The reverse saturation current is seldom more than a few microamperes and typically in nA, except for high-power devices. The term saturation comes from the fact that it reaches its maximum level quickly and does not change significantly with increases in the reverse-bias potential, as shown on the diode characteristics of Fig. 1.15 for V D 0 V. The reverse-biased conditions are depicted in Fig. 1.13b for the diode symbol and p – n junction. Note, in particular, that the direction of I s is against the arrow of the symbol. Note also that the n egative side of the applied voltage is connected to the p -type material and the p ositive side to the n -type material, the difference in underlined letters for each region revealing a reverse-bias condition.
Forward-Bias Condition ( VD > 0 V)
A forward-bias or “on” condition is established by applying the positive potential to the p -type material and the negative potential to the n -type material as shown in Fig. 1.14 . The application of a forward-bias potential V D will “pressure” electrons in the n -type material and holes in the p -type material to recombine with the ions near the boundary and reduce the width of the depletion region as shown in Fig. 1.14a .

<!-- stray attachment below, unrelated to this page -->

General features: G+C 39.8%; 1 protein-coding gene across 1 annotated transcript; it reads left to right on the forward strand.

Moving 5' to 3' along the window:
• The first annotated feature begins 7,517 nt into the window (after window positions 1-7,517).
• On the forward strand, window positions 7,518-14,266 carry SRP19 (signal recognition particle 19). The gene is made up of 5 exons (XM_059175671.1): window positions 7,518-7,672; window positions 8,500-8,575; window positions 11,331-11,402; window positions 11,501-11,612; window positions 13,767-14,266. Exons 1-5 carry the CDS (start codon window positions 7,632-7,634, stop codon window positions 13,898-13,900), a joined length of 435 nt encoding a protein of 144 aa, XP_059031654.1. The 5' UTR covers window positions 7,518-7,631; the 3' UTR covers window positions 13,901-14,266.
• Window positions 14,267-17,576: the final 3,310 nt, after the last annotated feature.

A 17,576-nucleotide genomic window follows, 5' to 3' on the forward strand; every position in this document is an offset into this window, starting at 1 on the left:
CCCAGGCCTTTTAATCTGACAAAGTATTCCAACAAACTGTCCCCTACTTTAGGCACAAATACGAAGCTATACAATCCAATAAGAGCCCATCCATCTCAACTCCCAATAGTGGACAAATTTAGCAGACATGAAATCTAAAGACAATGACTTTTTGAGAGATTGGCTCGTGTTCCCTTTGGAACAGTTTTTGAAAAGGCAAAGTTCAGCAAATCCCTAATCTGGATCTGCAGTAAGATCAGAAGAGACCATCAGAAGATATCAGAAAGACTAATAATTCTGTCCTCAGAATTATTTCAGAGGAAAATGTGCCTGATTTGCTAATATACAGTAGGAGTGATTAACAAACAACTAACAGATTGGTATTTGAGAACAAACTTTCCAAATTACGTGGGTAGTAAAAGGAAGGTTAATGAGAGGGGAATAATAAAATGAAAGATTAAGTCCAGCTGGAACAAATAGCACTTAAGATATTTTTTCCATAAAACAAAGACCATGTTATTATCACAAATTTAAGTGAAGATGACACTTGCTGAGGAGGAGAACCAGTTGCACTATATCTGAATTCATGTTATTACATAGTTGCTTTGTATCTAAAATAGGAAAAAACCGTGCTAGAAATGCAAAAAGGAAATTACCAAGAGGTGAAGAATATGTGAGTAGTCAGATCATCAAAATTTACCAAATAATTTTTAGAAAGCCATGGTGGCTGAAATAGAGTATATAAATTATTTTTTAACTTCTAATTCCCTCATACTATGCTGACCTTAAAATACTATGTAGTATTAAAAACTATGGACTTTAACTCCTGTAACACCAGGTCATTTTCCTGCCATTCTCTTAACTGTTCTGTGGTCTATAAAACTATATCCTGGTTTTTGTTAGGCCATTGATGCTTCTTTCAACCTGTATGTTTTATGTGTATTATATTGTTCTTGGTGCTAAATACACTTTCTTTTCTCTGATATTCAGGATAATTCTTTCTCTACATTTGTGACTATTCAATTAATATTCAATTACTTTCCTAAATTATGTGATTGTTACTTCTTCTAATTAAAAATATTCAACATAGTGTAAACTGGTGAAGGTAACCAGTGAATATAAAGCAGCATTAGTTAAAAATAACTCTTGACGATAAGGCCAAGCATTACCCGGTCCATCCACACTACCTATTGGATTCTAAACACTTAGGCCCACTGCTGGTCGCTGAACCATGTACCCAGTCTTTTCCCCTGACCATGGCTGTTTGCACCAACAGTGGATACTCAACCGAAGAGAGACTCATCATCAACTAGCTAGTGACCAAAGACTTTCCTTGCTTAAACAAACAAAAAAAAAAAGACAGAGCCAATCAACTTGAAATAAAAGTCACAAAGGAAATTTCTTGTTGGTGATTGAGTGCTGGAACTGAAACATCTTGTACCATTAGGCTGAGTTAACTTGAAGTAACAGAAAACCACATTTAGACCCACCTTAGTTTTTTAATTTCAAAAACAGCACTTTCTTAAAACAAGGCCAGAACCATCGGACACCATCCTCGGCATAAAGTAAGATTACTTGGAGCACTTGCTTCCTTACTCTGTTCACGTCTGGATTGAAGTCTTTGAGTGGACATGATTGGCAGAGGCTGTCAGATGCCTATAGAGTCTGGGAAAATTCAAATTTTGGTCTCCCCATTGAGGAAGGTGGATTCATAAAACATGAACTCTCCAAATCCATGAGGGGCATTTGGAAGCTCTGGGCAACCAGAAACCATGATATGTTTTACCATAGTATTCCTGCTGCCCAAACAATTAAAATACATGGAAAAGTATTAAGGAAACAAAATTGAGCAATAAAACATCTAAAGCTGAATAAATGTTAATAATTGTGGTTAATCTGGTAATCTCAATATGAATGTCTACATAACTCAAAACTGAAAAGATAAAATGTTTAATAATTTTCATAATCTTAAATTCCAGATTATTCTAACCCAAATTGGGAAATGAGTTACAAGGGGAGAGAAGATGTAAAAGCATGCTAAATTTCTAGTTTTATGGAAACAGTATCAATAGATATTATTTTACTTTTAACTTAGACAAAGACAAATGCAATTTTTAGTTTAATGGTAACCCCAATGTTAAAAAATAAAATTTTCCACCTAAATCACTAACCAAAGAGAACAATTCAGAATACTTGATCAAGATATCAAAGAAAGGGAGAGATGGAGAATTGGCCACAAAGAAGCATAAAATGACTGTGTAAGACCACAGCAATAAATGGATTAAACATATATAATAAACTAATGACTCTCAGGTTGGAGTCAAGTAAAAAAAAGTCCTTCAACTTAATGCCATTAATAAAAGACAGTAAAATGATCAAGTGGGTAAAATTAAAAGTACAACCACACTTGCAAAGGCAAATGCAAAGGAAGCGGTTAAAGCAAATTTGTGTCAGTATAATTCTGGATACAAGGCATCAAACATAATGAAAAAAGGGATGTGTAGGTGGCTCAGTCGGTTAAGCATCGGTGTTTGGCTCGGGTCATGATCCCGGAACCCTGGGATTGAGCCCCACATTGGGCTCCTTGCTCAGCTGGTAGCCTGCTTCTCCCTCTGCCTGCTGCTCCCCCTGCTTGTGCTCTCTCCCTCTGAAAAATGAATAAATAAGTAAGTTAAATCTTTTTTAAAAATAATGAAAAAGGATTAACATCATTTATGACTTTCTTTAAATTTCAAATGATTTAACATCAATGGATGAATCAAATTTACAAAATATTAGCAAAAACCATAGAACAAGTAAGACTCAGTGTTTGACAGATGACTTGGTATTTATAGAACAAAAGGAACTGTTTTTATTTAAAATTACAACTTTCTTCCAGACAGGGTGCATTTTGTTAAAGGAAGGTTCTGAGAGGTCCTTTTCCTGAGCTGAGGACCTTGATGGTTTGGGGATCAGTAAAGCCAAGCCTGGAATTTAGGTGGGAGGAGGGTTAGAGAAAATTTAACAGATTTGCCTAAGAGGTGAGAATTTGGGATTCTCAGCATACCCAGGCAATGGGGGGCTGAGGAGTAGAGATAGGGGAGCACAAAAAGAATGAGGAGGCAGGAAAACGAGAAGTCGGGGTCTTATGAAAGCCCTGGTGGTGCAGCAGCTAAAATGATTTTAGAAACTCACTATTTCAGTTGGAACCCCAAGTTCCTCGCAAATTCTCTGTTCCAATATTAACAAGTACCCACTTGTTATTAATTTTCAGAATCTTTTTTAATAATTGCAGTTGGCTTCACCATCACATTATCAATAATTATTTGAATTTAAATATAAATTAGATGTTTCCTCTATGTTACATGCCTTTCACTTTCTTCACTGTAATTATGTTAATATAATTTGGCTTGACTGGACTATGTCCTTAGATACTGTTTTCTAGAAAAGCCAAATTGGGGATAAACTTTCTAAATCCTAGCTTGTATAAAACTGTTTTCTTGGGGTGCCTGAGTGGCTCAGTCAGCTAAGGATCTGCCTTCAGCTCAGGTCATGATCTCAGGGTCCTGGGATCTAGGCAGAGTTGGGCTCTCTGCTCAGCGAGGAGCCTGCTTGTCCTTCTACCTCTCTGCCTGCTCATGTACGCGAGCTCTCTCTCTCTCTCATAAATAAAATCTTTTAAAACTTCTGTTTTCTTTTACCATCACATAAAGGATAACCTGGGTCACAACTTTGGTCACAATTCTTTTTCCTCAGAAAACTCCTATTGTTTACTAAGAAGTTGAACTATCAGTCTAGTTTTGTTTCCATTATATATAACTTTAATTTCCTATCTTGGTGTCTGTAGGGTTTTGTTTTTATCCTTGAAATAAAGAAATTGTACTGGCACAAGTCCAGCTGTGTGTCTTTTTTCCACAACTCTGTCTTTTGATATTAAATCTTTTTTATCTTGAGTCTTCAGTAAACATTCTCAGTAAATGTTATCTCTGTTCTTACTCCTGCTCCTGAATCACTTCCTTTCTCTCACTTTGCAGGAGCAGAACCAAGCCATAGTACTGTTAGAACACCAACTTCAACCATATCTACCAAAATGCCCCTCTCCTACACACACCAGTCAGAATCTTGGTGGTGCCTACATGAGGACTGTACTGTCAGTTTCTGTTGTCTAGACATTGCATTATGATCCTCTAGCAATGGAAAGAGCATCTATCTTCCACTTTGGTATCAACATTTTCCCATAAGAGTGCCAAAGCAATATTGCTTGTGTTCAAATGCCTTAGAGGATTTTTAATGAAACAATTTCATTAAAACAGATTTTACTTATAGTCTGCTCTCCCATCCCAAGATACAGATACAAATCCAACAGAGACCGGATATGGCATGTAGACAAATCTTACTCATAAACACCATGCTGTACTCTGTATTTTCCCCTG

The resulting minority-carrier flow of electrons from the p -type material to the n -type material (and of holes from the n -type SEMICONDUCTOR DIODE 13 material to the p -type material) has not changed in magnitude (since the conduction level is controlled primarily by the limited number of impurities in the material), but the reduction in the width of the depletion region has resulted in a heavy majority flow across the junction. An electron of the n -type material now “sees” a reduced barrier at the junction due to the reduced depletion region and a strong attraction for the positive potential applied to the p -type material. As the applied bias increases in magnitude, the depletion region will continue to decrease in width until a flood of electrons can pass through the junction, resulting in an exponential rise in current as shown in the forward-bias region of the characteristics of Fig. 1.15 . Note that the vertical scale of Fig. 1.15 is measured in milliamperes (although some semiconductor diodes have a vertical scale measured in amperes), and the horizontal scale in the forward-bias region has a maximum of 1 V. Typically, therefore, the voltage across a forward-biased diode will be less than 1 V. Note also how quickly the current rises beyond the knee of the curve. It can be demonstrated through the use of solid-state physics that the general characteristics of a semiconductor diode can be defined by the following equation, referred to as Shockley’s equation, for the forward- and reverse-bias regions: